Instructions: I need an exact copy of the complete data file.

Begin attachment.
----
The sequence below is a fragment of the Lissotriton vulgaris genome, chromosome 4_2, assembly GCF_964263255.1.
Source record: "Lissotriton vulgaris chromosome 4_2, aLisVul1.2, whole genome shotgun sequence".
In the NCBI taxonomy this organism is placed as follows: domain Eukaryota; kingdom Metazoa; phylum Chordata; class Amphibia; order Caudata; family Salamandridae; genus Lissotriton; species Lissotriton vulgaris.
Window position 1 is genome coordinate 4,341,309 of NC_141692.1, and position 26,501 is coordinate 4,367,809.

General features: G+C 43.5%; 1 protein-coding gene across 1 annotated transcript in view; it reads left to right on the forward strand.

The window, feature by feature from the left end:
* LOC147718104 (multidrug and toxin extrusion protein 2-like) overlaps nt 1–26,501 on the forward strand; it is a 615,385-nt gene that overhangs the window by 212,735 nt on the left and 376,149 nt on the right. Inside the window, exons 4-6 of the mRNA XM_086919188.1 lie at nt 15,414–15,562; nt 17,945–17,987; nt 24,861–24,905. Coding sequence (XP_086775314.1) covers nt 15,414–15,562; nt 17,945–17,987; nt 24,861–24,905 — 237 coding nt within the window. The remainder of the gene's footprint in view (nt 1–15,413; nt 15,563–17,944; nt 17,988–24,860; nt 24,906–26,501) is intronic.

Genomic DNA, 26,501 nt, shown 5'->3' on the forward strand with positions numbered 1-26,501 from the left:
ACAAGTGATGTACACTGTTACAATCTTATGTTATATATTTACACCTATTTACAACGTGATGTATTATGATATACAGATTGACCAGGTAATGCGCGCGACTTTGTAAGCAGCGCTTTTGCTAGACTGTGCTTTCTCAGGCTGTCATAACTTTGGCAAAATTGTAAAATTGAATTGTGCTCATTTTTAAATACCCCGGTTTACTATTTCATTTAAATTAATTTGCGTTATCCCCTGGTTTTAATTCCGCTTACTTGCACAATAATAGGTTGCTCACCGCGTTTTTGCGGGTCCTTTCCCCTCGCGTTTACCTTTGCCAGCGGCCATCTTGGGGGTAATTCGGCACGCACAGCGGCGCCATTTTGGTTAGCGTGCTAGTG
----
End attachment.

The sequence below is a fragment of the Lissotriton vulgaris genome, chromosome 4_2, assembly GCF_964263255.1.
Source record: "Lissotriton vulgaris chromosome 4_2, aLisVul1.2, whole genome shotgun sequence".
In the NCBI taxonomy this organism is placed as follows: domain Eukaryota; kingdom Metazoa; phylum Chordata; class Amphibia; order Caudata; family Salamandridae; genus Lissotriton; species Lissotriton vulgaris.
Window position 1 is genome coordinate 4,341,309 of NC_141692.1, and position 26,501 is coordinate 4,367,809.

General features: G+C 43.5%; 1 protein-coding gene across 1 annotated transcript in view; it reads left to right on the forward strand.

The window, feature by feature from the left end:
* LOC147718104 (multidrug and toxin extrusion protein 2-like) overlaps nt 1–26,501 on the forward strand; it is a 615,385-nt gene that overhangs the window by 212,735 nt on the left and 376,149 nt on the right. Inside the window, exons 4-6 of the mRNA XM_086919188.1 lie at nt 15,414–15,562; nt 17,945–17,987; nt 24,861–24,905. Coding sequence (XP_086775314.1) covers nt 15,414–15,562; nt 17,945–17,987; nt 24,861–24,905 — 237 coding nt within the window. The remainder of the gene's footprint in view (nt 1–15,413; nt 15,563–17,944; nt 17,988–24,860; nt 24,906–26,501) is intronic.

Genomic DNA, 26,501 nt, shown 5'->3' on the forward strand with positions numbered 1-26,501 from the left:
ACAAGTGATGTACACTGTTACAATCTTATGTTATATATTTACACCTATTTACAACGTGATGTATTATGATATACAGATTGACCAGGTAATGCGCGCGACTTTGTAAGCAGCGCTTTTGCTAGACTGTGCTTTCTCAGGCTGTCATAACTTTGGCAAAATTGTAAAATTGAATTGTGCTCATTTTTAAATACCCCGGTTTACTATTTCATTTAAATTAATTTGCGTTATCCCCTGGTTTTAATTCCGCTTACTTGCACAATAATAGGTTGCTCACCGCGTTTTTGCGGGTCCTTTCCCCTCGCGTTTACCTTTGCCAGCGGCCATCTTGGGGGTAATTCGGCACGCACAGCGGCGCCATTTTGGTTAGCGTGCTAGTG